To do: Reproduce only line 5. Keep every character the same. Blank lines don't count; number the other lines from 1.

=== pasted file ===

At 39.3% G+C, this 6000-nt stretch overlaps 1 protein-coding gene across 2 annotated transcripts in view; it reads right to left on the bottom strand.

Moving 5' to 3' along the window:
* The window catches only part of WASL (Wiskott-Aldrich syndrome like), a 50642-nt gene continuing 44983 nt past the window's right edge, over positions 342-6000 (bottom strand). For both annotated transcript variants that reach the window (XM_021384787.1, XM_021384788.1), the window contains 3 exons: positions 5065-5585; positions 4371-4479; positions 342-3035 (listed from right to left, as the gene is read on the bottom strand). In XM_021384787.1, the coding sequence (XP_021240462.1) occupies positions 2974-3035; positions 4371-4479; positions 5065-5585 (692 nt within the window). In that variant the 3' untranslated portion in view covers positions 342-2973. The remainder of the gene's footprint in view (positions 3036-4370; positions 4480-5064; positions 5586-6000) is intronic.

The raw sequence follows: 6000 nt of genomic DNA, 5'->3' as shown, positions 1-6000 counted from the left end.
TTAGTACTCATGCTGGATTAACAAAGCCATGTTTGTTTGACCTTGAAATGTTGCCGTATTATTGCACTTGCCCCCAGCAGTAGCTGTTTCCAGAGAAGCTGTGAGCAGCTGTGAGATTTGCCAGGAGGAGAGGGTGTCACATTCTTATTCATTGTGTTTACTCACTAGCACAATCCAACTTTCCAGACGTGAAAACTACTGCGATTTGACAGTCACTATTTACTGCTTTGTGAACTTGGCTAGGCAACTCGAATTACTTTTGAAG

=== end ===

TTAGTACTCATGCTGGATTAACAAAGCCATGTTTGTTTGACCTTGAAATGTTGCCGTATTATTGCACTTGCCCCCAGCAGTAGCTGTTTCCAGAGAAGCTGTGAGCAGCTGTGAGATTTGCCAGGAGGAGAGGGTGTCACATTCTTATTCATTGTGTTTACTCACTAGCACAATCCAACTTTCCAGACGTGAAAACTACTGCGATTTGACAGTCACTATTTACTGCTTTGTGAACTTGGCTAGGCAACTCGAATTACTTTTGAAG